Three years later, we'd moved to our permanent home, and I was in middle school when Vanilla Ice sampled "Under Pressure" for his hit "Ice Ice Baby", which of course I listened to and enjoyed. This weird number 1 hit introduced me to Queen, and led me back to David Bowie. Kate Bush's concept album "Hounds of Love" led me to explore the idea of an album telling a story (before Pink Floyd did it with "The Wall"), and that led me to explore "The Rise and Fall of Ziggy Stardust and the Spiders From Mars"- which came out 12 years earlier in 1971. I have not seen the film- I keep thinking I need to have a David Bowie film festival at home.
By the time I hit college as a music major studying performance, the concept of Ziggy Stardust- of creating an alter-ego was and still is the way I deal with a lot of performance anxiety. Thanks David Bowie! That was incredibly helpful! On the other hand, hearing Iggy Pop for the first time (Nightclubbing, Lust for Life), I thought he was another David Bowie alter-ego. FYI- Major Tom was always my favorite. "Space Oddity" is such a fantastic song, and I am both sad and grateful that he was included in "Blackstar".
As I have continued to dwell on the passing of David Bowie, and the strange hole left in my soul by a man that I never knew, I have asked myself- is there another artist out there who has influenced me as much as David Bowie? No. There are so many that I love: artists I aspire to be such as Diana Krall, or Norah Jones, artists who bring me back to a specific time or place like Tori Amos, or Nirvana, artists who have taught me that art and music can create positive change like Del McCoury (who I owe a HUGE debt of gratitude to), or Bono. There are artists who've been around since I first became aware of music like Madonna, MIchael Jackson, Jon Bon Jovi, and Steve Martin (thanks Muppet Show!), artists who've shown me that even though I spend a lot of time working with kids, I don't have to do "kids" songs (thanks Joe Craven!). I've got friends making names for themselves- Laura Burhenn, Jessica Mussen, Louise Fury, Jody Mosser, Michael Russeck for whom I am emotionally invested and rooting for. The list goes on and on, and while I love these people, it is David Bowie who engaged me while I was very young, and remained relevant throughout my entire life. I am so grateful for all he has taught me and will continue to teach me I'm sure.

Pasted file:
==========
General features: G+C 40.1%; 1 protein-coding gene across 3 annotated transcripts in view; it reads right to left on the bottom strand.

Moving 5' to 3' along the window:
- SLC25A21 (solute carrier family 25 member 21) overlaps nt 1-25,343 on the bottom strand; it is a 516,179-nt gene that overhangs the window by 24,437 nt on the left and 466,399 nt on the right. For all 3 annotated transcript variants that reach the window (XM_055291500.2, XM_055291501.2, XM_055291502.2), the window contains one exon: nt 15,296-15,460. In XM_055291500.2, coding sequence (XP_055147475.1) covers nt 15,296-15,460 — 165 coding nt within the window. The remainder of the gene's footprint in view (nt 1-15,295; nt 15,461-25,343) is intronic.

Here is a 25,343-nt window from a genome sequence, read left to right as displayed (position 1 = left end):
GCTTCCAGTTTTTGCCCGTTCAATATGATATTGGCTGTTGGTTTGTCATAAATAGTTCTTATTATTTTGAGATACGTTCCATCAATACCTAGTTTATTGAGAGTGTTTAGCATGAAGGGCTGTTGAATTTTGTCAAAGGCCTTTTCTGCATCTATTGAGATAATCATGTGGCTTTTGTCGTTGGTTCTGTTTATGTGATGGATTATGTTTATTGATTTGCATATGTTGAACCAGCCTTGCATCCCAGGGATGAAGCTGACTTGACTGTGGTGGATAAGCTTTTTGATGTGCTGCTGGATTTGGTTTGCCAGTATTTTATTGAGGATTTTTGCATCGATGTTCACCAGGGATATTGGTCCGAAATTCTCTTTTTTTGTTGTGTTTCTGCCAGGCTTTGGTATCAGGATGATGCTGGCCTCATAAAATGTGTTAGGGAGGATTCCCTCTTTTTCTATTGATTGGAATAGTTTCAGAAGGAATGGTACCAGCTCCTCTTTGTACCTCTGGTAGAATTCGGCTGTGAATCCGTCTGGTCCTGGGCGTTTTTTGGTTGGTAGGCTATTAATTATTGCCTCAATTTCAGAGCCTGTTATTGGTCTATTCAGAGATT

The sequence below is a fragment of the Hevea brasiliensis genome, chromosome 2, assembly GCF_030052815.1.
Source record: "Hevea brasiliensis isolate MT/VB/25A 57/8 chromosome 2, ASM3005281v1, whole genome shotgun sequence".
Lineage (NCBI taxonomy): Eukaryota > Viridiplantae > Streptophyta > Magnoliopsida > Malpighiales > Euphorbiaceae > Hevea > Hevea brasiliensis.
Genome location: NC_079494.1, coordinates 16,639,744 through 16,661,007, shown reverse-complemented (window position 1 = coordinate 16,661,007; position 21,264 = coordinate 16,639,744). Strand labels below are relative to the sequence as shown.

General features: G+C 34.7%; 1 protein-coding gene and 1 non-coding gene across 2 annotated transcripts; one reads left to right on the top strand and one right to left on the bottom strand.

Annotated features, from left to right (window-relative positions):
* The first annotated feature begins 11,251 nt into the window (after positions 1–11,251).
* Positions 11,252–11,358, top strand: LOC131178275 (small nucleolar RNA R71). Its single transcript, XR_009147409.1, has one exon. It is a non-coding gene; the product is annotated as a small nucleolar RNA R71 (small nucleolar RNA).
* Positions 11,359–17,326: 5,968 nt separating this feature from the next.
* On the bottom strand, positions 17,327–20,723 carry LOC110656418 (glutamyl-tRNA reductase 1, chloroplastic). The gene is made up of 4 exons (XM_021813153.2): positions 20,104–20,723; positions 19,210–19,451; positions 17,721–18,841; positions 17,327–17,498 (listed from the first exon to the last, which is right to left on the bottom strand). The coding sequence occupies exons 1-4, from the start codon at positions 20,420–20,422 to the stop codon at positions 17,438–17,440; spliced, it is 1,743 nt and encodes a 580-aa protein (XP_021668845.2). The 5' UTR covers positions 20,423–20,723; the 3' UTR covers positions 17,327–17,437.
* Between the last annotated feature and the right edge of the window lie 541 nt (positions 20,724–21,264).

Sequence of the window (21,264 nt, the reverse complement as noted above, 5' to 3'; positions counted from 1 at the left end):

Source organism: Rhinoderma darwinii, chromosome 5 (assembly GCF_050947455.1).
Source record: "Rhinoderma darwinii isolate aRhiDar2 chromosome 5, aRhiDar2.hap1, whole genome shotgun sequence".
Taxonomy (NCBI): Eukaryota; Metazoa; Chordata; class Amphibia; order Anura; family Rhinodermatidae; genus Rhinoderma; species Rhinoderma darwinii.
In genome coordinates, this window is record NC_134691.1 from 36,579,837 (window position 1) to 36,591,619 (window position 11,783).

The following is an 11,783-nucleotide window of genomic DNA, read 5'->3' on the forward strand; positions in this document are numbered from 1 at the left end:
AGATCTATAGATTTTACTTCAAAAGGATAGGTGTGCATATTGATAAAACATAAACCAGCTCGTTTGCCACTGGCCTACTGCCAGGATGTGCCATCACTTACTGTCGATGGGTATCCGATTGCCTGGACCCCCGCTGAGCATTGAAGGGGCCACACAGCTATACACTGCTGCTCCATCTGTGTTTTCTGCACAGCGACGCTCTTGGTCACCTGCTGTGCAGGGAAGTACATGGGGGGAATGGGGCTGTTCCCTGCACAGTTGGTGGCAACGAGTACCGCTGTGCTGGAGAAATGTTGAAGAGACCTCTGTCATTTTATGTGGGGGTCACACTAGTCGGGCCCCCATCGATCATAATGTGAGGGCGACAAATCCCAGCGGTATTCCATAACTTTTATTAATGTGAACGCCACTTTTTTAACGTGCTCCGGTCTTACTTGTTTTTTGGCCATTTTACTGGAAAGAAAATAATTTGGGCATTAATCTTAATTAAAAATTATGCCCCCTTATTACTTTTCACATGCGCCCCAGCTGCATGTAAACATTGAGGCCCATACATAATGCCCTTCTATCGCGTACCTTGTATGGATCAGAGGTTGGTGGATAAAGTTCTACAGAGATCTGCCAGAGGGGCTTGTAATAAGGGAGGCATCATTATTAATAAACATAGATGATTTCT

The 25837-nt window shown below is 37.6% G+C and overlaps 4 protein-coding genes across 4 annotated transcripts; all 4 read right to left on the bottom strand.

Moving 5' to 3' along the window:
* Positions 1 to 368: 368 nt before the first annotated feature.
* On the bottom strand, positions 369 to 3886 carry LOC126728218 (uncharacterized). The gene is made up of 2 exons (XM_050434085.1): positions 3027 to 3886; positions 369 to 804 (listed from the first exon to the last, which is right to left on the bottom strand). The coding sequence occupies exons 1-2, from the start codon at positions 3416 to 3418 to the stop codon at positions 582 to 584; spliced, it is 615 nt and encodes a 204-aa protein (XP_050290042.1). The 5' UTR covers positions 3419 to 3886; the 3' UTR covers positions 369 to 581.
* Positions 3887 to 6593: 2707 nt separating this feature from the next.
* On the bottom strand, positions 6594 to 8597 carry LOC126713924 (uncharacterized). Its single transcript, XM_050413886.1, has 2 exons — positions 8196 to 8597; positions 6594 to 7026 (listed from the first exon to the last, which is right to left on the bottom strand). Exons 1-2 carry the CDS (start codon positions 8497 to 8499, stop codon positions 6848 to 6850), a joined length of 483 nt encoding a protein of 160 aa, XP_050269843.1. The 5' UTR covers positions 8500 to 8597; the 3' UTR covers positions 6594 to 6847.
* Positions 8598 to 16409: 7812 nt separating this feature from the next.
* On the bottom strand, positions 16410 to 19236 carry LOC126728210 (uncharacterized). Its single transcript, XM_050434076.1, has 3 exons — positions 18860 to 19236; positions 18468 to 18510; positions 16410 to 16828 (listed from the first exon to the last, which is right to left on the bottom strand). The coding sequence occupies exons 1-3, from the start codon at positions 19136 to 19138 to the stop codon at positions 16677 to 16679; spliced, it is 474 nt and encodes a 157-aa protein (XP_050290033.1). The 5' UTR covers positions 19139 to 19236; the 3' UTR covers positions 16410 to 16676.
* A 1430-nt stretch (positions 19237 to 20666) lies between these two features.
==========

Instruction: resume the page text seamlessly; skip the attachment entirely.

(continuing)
There is actually one other for whom I will be devastated when he passes, and that is... Sir Elton John. I hope he lives a long life, because I can't handle losing him too.
is a professional pianist, teacher, singer, and Music Director currently residing in Snohomish, Washington. She is the Director of Music at Peace Lutheran Church in Monroe, WA, and also teaches private piano, voice and ukulele lessons at The ARK in Snohomish, WA.